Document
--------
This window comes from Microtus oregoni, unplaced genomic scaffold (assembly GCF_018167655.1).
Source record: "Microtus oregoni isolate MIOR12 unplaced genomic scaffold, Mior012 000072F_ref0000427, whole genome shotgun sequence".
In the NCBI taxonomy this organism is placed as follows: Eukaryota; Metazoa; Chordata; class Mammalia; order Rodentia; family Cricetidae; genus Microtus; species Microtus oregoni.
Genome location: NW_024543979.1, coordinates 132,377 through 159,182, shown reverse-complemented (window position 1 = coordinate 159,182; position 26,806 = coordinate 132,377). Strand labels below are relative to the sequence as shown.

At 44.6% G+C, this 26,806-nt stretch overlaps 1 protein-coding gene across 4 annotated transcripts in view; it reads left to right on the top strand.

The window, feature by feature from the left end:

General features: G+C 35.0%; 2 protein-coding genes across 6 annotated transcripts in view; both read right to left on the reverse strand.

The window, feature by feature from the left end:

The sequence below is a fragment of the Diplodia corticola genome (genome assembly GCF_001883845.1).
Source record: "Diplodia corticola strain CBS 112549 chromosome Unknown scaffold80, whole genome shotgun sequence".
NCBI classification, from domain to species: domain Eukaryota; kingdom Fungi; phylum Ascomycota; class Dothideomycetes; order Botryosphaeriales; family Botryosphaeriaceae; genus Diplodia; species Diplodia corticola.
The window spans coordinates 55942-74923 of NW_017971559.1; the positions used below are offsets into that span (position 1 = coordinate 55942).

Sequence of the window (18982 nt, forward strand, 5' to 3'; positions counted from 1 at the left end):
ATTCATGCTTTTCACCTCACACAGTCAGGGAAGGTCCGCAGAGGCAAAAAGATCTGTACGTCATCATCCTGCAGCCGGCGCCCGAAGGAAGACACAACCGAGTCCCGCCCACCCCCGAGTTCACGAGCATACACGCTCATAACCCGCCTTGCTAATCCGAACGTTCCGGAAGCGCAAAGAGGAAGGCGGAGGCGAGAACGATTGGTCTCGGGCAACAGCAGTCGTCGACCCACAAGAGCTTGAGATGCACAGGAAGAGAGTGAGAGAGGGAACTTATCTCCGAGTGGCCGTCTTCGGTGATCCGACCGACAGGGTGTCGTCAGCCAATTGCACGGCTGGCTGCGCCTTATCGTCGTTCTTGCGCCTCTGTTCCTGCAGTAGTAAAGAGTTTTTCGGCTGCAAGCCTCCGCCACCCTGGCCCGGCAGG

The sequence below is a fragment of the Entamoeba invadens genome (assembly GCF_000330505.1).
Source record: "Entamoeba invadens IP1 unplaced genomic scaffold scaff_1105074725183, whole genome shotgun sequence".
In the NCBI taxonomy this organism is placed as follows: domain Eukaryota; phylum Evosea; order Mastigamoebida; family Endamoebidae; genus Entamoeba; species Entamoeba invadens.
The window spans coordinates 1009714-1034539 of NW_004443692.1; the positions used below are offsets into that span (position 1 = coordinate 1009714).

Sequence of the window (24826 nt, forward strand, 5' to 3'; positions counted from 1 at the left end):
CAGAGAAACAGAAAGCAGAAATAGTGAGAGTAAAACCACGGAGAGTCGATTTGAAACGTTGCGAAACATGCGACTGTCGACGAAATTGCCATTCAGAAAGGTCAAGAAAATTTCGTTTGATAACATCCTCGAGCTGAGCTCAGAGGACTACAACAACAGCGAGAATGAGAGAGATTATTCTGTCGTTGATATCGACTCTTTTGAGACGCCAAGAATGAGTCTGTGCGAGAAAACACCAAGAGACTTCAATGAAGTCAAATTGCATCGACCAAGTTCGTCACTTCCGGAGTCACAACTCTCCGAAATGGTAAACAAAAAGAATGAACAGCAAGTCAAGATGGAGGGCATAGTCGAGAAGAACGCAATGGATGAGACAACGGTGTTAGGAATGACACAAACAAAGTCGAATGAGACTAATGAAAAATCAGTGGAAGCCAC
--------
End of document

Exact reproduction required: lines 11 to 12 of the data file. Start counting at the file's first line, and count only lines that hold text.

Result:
NCBI classification, from domain to species: domain Eukaryota; kingdom Fungi; phylum Ascomycota; class Dothideomycetes; order Botryosphaeriales; family Botryosphaeriaceae; genus Diplodia; species Diplodia corticola.
The window spans coordinates 55942-74923 of NW_017971559.1; the positions used below are offsets into that span (position 1 = coordinate 55942).